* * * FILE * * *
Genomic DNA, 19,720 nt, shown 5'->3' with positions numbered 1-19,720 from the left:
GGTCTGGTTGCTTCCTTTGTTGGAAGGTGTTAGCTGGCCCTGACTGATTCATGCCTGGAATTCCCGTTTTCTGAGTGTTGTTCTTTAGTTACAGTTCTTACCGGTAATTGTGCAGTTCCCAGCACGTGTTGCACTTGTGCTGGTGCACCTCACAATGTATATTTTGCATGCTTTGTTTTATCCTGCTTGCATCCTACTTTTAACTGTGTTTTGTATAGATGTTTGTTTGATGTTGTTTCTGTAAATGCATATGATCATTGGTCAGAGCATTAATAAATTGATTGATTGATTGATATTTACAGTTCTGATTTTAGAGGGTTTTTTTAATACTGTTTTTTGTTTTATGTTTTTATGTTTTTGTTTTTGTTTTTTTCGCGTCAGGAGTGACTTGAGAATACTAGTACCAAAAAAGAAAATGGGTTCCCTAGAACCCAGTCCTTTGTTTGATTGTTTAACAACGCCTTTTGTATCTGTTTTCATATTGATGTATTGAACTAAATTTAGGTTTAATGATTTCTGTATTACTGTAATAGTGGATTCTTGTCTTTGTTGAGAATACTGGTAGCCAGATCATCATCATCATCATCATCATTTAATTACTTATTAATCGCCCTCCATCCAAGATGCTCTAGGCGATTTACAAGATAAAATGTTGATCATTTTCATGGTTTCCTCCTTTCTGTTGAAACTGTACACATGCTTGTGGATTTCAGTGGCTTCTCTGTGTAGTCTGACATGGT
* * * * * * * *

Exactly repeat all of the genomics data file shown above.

Genomic DNA, 19,720 nt, shown 5'->3' with positions numbered 1-19,720 from the left:
GGTCTGGTTGCTTCCTTTGTTGGAAGGTGTTAGCTGGCCCTGACTGATTCATGCCTGGAATTCCCGTTTTCTGAGTGTTGTTCTTTAGTTACAGTTCTTACCGGTAATTGTGCAGTTCCCAGCACGTGTTGCACTTGTGCTGGTGCACCTCACAATGTATATTTTGCATGCTTTGTTTTATCCTGCTTGCATCCTACTTTTAACTGTGTTTTGTATAGATGTTTGTTTGATGTTGTTTCTGTAAATGCATATGATCATTGGTCAGAGCATTAATAAATTGATTGATTGATTGATATTTACAGTTCTGATTTTAGAGGGTTTTTTTAATACTGTTTTTTGTTTTATGTTTTTATGTTTTTGTTTTTGTTTTTTTCGCGTCAGGAGTGACTTGAGAATACTAGTACCAAAAAAGAAAATGGGTTCCCTAGAACCCAGTCCTTTGTTTGATTGTTTAACAACGCCTTTTGTATCTGTTTTCATATTGATGTATTGAACTAAATTTAGGTTTAATGATTTCTGTATTACTGTAATAGTGGATTCTTGTCTTTGTTGAGAATACTGGTAGCCAGATCATCATCATCATCATCATCATTTAATTACTTATTAATCGCCCTCCATCCAAGATGCTCTAGGCGATTTACAAGATAAAATGTTGATCATTTTCATGGTTTCCTCCTTTCTGTTGAAACTGTACACATGCTTGTGGATTTCAGTGGCTTCTCTGTGTAGTCTGACATGGT